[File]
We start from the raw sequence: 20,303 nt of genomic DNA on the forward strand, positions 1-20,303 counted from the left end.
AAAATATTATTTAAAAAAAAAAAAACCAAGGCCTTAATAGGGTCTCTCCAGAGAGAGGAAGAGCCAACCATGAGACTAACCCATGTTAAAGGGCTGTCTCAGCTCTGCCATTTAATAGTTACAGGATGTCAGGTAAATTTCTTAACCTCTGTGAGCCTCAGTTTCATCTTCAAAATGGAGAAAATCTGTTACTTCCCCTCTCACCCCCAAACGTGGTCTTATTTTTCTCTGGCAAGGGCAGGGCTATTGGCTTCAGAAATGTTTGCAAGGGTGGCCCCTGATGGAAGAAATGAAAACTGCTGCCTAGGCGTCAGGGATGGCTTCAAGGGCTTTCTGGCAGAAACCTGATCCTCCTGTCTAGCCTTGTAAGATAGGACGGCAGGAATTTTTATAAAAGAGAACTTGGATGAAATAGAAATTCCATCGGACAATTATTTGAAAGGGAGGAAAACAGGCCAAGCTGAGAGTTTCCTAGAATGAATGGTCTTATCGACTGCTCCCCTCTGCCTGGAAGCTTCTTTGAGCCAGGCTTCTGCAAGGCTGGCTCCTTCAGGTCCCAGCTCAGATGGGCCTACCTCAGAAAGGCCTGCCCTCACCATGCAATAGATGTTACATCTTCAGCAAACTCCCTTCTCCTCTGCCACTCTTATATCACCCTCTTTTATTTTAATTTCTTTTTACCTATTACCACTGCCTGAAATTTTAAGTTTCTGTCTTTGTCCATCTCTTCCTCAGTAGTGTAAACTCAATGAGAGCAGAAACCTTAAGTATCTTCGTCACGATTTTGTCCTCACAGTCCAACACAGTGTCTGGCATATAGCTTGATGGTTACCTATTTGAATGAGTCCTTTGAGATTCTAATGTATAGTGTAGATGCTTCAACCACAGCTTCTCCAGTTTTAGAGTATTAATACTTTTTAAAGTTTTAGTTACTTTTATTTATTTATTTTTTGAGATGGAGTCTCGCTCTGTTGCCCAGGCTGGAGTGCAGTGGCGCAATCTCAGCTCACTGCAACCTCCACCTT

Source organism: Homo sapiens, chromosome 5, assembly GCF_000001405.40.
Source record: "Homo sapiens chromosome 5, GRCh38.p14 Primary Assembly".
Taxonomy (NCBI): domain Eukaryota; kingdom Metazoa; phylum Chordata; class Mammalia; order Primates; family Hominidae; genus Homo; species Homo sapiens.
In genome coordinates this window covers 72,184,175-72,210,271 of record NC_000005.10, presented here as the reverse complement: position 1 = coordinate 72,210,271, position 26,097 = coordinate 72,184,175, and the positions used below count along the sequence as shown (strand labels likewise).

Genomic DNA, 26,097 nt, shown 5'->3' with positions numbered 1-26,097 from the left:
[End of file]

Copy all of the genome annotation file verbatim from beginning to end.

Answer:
We start from the raw sequence: 20,303 nt of genomic DNA on the forward strand, positions 1-20,303 counted from the left end.
AAAATATTATTTAAAAAAAAAAAAACCAAGGCCTTAATAGGGTCTCTCCAGAGAGAGGAAGAGCCAACCATGAGACTAACCCATGTTAAAGGGCTGTCTCAGCTCTGCCATTTAATAGTTACAGGATGTCAGGTAAATTTCTTAACCTCTGTGAGCCTCAGTTTCATCTTCAAAATGGAGAAAATCTGTTACTTCCCCTCTCACCCCCAAACGTGGTCTTATTTTTCTCTGGCAAGGGCAGGGCTATTGGCTTCAGAAATGTTTGCAAGGGTGGCCCCTGATGGAAGAAATGAAAACTGCTGCCTAGGCGTCAGGGATGGCTTCAAGGGCTTTCTGGCAGAAACCTGATCCTCCTGTCTAGCCTTGTAAGATAGGACGGCAGGAATTTTTATAAAAGAGAACTTGGATGAAATAGAAATTCCATCGGACAATTATTTGAAAGGGAGGAAAACAGGCCAAGCTGAGAGTTTCCTAGAATGAATGGTCTTATCGACTGCTCCCCTCTGCCTGGAAGCTTCTTTGAGCCAGGCTTCTGCAAGGCTGGCTCCTTCAGGTCCCAGCTCAGATGGGCCTACCTCAGAAAGGCCTGCCCTCACCATGCAATAGATGTTACATCTTCAGCAAACTCCCTTCTCCTCTGCCACTCTTATATCACCCTCTTTTATTTTAATTTCTTTTTACCTATTACCACTGCCTGAAATTTTAAGTTTCTGTCTTTGTCCATCTCTTCCTCAGTAGTGTAAACTCAATGAGAGCAGAAACCTTAAGTATCTTCGTCACGATTTTGTCCTCACAGTCCAACACAGTGTCTGGCATATAGCTTGATGGTTACCTATTTGAATGAGTCCTTTGAGATTCTAATGTATAGTGTAGATGCTTCAACCACAGCTTCTCCAGTTTTAGAGTATTAATACTTTTTAAAGTTTTAGTTACTTTTATTTATTTATTTTTTGAGATGGAGTCTCGCTCTGTTGCCCAGGCTGGAGTGCAGTGGCGCAATCTCAGCTCACTGCAACCTCCACCTT

Source organism: Homo sapiens, chromosome 5, assembly GCF_000001405.40.
Source record: "Homo sapiens chromosome 5, GRCh38.p14 Primary Assembly".
Taxonomy (NCBI): domain Eukaryota; kingdom Metazoa; phylum Chordata; class Mammalia; order Primates; family Hominidae; genus Homo; species Homo sapiens.
In genome coordinates this window covers 72,184,175-72,210,271 of record NC_000005.10, presented here as the reverse complement: position 1 = coordinate 72,210,271, position 26,097 = coordinate 72,184,175, and the positions used below count along the sequence as shown (strand labels likewise).

Genomic DNA, 26,097 nt, shown 5'->3' with positions numbered 1-26,097 from the left: